And modern technology allows us to secure borders like never before. Any wall built could be fitted with heat and motion sensors tied in to a central computer that analyzes movement; in fact, drones, perhaps possessing the same capacities, could patrol the span 24/7/365. It’s all very feasible.
Also feasible, contrary to popular media myth, is deporting illegal aliens. Castañeda acknowledges this, too, writes the Washington Examiner, “Noting that Obama has been dubbed the ‘Deporter-in-Chief’ for removing two million,” so Trump’s “doubling that to four million shouldn't be a problem.”
Yet while this is true, Castañeda makes a common mistake: not placing Obama’s deportation numbers in perspective. In reality, they will naturally be higher because the government has changed the way is calculates those numbers, counting individuals turned away at the border as “deported” when previously they would have been labeled “returns.” Left-leaning Politifact makes a convincing case for why this change is legitimate and doesn’t reflect a desire to “cook the books,” but it nonetheless is a reality.
Then there’s another reality: Forget four million; we could remove virtually all illegals from our country. And we don’t even have to deport them.
They would deport themselves.
As I wrote in The New American in 2012:
We get so distracted talking about how hard and uncompassionate it would be to apply the [illegal-migration] stick that we forget about simply removing the carrot. After all, what draws illegals here? There are three basic things:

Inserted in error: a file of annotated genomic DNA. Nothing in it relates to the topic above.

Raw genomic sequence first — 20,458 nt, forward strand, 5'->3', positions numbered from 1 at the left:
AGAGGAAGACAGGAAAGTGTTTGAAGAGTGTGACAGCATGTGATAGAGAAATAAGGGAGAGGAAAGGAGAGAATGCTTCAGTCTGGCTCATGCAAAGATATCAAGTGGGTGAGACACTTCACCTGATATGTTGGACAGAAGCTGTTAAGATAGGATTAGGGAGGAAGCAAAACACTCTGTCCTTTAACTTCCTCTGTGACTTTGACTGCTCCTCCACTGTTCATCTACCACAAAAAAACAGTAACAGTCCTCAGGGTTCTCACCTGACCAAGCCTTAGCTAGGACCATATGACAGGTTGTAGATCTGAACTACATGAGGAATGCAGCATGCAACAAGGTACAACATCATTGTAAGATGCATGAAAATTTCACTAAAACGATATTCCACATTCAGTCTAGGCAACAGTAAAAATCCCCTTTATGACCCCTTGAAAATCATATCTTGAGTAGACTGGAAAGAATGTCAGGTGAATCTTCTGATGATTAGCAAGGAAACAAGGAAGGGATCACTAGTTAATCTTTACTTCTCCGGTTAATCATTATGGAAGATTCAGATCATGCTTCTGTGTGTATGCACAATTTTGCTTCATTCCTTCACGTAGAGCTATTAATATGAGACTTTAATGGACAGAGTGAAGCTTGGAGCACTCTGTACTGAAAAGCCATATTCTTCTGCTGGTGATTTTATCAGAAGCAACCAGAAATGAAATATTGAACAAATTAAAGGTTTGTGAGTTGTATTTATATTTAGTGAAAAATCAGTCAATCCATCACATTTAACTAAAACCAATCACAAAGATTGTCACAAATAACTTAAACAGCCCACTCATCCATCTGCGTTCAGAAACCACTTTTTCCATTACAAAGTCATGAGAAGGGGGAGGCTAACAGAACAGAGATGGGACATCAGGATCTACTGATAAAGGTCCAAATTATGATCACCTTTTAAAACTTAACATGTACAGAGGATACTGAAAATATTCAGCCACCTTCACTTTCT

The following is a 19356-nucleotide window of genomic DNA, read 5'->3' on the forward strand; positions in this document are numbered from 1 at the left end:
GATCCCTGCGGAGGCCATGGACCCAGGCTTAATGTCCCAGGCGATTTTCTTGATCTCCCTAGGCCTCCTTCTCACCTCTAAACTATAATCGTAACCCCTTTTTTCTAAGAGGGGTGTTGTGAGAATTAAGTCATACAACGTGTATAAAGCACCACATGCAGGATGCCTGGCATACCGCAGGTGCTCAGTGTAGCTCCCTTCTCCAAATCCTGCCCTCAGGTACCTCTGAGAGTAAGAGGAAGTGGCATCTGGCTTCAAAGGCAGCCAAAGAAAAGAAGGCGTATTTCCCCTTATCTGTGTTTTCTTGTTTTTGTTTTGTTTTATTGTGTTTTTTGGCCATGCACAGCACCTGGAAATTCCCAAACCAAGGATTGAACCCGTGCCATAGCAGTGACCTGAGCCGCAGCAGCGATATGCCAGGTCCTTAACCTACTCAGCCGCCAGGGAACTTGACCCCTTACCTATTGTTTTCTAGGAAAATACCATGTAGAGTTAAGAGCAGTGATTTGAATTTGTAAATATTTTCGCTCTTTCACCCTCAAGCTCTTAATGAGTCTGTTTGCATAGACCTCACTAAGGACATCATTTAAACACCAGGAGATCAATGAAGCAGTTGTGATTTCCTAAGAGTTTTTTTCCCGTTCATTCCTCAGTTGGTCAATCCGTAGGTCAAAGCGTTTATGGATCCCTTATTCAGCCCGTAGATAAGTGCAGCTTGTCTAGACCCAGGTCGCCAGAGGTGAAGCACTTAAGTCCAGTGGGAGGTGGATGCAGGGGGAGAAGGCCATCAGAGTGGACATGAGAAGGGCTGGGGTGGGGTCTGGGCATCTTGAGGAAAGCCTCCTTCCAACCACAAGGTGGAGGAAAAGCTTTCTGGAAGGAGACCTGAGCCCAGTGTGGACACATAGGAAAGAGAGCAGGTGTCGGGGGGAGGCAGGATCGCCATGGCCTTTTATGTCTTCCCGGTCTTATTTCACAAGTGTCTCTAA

3. Free schooling.
Thus, take away the jobs by ensuring that employers won’t dare hire illegals and forbid the latter from receiving benefits or from enrolling their children in school, and the problem takes care of itself. As happened in Arizona and Alabama when they cracked down on illegals, the migrants will self-deport. Ensure that their economic prospects look better in their native countries, and that’s exactly where they’ll go.
To enhance this plan further, we could also change the anchor-baby law and forbid illegals from receiving all but catastrophic medical care (no using emergency rooms for the sniffles). But the carrot will have largely been removed either way, and, once this is done, deporting the few remaining illegals would be a simple task.
If you’re wondering why a solution so simple is rarely voiced, another former Mexican official might have the answer. Fredo Arias-King, ex-aide to former Mexican president-elect Vicente Fox, related in 2006 how he and his colleagues spoke to 50 U.S. congressmen and senators back in 1999 and 2000. The upshot?
“Of those 50 legislators,” he wrote, “45 were unambiguously pro-immigration, even asking us at times to ‘send more.’ This was true of both Democrats and Republicans.” Arias-King also had this to say about these “representatives of the people”: “I remember few instances when a legislator spoke well of his or her white constituents. One even called them ‘rednecks,’ and apologized to us on their behalf for their incorrect attitude on immigration. Most of them seemed to advocate changing the ethnic composition of the United States as an end in itself.”
This once again illustrates how, today, treason has become the pseudo-elite norm. It also explains the Trump phenomenon and why people want to see the establishment disestablished.
Photo of vendors at Tijuana border crossing: Toksave